03 Nov 2023
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Multiproxy analysis exploring patterns of diet and disease in dental calculus and skeletal remains from a 19th century Dutch population

Detection of plant-derived compounds in XIXth c. Dutch dental calculus

Recommended by ORCID_LOGO based on reviews by Mario Zimmerman and 2 anonymous reviewers

The advent of biomolecular methods has certainly increased our overall comprehension of archaeological societies. One of the materials of choice to perform ancient DNA or proteomics analyses is dental calculus[1,2], a mineralised biofilm formed during the life of one individual. Research conducted in the past few decades has demonstrated the potential of dental calculus to retrieve information about past societies health[3–6], diet[7–11], and more recently, as a putative proxy for isotopic analyses[12]. 


Based on a proof-of-concept previously published by their team[13], Bartholdy and collaborators’ paper presents the identification of compounds and their secondary metabolites derived from consumed plants in individuals from a XIXth century rural Dutch archaeological deposit[14]. Sørensen indeed demonstrated that drug intake is recorded in dental calculus, which are mineralised biofilms that can encapsulate drug compounds long after the latter are no longer detectable in blood. The liquid-chromatography coupled to mass spectrometry (LC-MS/MS)-based method developed showed the potential for archaeological applications[13].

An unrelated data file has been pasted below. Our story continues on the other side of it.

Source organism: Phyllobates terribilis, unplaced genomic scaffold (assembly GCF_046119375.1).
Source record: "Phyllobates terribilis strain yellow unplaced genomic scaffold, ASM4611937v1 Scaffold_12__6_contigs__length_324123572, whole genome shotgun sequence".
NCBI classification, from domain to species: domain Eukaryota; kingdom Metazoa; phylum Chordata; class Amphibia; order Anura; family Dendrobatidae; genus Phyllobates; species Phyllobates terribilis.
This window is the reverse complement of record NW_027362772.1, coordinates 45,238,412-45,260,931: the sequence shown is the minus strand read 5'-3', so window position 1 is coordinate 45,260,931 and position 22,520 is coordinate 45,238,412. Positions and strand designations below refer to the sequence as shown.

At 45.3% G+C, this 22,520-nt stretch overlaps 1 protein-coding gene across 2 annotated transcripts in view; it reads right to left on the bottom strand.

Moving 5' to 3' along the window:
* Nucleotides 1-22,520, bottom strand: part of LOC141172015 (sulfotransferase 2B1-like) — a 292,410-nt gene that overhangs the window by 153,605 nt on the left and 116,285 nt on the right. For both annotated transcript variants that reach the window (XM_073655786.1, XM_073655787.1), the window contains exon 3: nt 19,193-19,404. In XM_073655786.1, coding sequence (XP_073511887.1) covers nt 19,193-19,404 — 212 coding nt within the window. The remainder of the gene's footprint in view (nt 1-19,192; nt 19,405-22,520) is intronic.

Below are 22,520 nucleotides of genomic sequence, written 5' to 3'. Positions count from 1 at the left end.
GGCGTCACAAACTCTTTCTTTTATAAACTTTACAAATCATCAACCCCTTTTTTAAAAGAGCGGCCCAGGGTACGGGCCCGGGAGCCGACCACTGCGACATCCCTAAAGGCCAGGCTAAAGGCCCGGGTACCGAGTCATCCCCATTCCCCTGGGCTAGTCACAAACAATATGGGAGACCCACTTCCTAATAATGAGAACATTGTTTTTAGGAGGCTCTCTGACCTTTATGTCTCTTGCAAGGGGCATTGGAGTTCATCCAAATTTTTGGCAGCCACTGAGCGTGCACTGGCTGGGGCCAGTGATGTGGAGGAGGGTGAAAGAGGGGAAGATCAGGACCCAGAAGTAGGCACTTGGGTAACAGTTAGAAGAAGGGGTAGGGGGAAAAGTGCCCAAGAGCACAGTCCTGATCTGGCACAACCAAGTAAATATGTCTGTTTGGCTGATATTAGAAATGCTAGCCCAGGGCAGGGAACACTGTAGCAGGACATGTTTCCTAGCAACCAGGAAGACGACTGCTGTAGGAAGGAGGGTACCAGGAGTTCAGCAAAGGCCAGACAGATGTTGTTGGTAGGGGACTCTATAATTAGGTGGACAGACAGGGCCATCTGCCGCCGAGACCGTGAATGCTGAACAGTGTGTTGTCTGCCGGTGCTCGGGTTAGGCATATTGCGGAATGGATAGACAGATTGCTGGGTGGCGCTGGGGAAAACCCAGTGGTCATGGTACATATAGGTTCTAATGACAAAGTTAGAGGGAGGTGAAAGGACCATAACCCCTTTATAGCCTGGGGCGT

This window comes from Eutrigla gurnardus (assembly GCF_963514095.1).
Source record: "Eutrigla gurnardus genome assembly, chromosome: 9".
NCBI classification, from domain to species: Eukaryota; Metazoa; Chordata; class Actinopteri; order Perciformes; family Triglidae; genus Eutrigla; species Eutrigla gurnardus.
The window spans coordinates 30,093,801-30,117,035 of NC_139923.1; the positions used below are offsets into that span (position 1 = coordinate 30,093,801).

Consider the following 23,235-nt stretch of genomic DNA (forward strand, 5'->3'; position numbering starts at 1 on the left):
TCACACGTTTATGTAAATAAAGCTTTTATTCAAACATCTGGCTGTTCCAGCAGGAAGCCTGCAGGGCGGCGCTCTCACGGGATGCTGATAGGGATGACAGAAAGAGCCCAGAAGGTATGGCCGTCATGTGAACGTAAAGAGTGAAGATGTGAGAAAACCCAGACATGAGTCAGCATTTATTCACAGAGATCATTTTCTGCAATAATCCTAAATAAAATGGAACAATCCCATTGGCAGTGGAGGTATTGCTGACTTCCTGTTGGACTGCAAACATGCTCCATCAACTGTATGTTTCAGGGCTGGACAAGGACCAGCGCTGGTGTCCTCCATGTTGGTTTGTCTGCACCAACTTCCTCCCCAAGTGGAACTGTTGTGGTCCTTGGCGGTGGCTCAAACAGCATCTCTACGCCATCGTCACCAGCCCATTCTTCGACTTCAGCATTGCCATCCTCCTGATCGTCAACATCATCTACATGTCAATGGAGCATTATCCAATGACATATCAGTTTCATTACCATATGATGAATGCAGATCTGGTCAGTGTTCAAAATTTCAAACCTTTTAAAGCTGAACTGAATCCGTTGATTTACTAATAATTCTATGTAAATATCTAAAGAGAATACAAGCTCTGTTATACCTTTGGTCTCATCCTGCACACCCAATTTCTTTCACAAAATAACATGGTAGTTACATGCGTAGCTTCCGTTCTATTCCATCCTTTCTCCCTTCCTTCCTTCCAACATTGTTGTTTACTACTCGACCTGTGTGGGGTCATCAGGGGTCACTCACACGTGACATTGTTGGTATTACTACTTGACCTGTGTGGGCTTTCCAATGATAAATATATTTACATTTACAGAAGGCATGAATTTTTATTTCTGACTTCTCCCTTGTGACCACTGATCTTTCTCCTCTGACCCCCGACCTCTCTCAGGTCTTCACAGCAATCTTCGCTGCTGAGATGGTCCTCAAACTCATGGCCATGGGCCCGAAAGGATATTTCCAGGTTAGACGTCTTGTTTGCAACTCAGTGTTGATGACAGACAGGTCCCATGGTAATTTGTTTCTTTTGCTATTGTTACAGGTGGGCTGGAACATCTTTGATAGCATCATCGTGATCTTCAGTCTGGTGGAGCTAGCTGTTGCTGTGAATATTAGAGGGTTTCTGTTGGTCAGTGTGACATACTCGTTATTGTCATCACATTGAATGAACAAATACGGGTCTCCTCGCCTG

Bartholdy et al. utilised the developed LC-MS/MS method to 41 buried individuals, most of them bearing pipe notches on their teeth, from the cemetery of the 19th rural settlement of Middenbeemster, the Netherlands. Along with dental calculus sampling and analysis, they undertook the skeletal and dental examination of all of the specimens in order to assess sex, age-at-death, and pathology on the two tissues. The results obtained on the dental calculus of the sampled individuals show probable consumption of tea, coffee and tobacco indicated by the detection of the various plant compounds and associated metabolites (caffeine, nicotine and salicylic acid, amongst others). 

The authors were able to place their results in perspective and propose several interpretations concerning the ingestion of plant-derived products, their survival in dental calculus and the importance of their findings for our overall comprehension of health and habits of the XIXth c. Dutch population. The paper is well-written and accessible to a non-specialist audience, maximising the impact of their study. I personally really enjoyed handling this manuscript that is not only a good piece of scientific literature but also a pleasant read, the reason why I warmly recommend this paper to be accessible through PCI Archaeology.

References

1.      Fagernäs, Z. and Warinner, C. (2023) Dental Calculus. in Handbook of Archaeological Sciences 575–590. https://doi.org/10.1002/9781119592112.ch28

2.      Wright, S. L., Dobney, K. & Weyrich, L. S. (2021) Advancing and refining archaeological dental calculus research using multiomic frameworks. STAR: Science & Technology of Archaeological Research 7, 13–30. https://doi.org/10.1080/20548923.2021.1882122

3.      Fotakis, A. K. et al. (2020) Multi-omic detection of Mycobacterium leprae in archaeological human dental calculus. Philos. Trans. R. Soc. Lond. B Biol. Sci. 375, 20190584. https://doi.org/10.1098/rstb.2019.0584

4.      Warinner, C. et al. (2014) Pathogens and host immunity in the ancient human oral cavity. Nat. Genet. 46, 336–344. https://doi.org/10.1038/ng.2906